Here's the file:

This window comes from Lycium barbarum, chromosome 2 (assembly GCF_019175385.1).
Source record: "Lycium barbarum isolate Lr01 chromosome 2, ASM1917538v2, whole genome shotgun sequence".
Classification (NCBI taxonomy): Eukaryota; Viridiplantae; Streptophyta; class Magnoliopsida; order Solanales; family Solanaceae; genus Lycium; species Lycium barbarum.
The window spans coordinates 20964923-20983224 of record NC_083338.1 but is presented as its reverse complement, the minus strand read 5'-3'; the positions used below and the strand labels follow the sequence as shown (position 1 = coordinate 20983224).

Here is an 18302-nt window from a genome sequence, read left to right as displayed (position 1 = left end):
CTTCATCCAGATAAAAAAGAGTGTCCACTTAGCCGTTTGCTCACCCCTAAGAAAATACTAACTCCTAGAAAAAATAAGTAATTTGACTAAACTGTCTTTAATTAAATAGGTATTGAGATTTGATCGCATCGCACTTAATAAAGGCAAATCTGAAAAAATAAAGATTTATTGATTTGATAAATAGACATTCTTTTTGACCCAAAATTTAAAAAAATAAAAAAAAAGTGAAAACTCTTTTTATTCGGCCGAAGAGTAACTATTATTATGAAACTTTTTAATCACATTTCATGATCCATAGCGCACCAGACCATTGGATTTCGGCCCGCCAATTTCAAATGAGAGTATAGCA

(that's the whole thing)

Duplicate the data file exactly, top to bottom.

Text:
This window comes from Lycium barbarum, chromosome 2 (assembly GCF_019175385.1).
Source record: "Lycium barbarum isolate Lr01 chromosome 2, ASM1917538v2, whole genome shotgun sequence".
Classification (NCBI taxonomy): Eukaryota; Viridiplantae; Streptophyta; class Magnoliopsida; order Solanales; family Solanaceae; genus Lycium; species Lycium barbarum.
The window spans coordinates 20964923-20983224 of record NC_083338.1 but is presented as its reverse complement, the minus strand read 5'-3'; the positions used below and the strand labels follow the sequence as shown (position 1 = coordinate 20983224).

Here is an 18302-nt window from a genome sequence, read left to right as displayed (position 1 = left end):
CTTCATCCAGATAAAAAAGAGTGTCCACTTAGCCGTTTGCTCACCCCTAAGAAAATACTAACTCCTAGAAAAAATAAGTAATTTGACTAAACTGTCTTTAATTAAATAGGTATTGAGATTTGATCGCATCGCACTTAATAAAGGCAAATCTGAAAAAATAAAGATTTATTGATTTGATAAATAGACATTCTTTTTGACCCAAAATTTAAAAAAATAAAAAAAAAGTGAAAACTCTTTTTATTCGGCCGAAGAGTAACTATTATTATGAAACTTTTTAATCACATTTCATGATCCATAGCGCACCAGACCATTGGATTTCGGCCCGCCAATTTCAAATGAGAGTATAGCA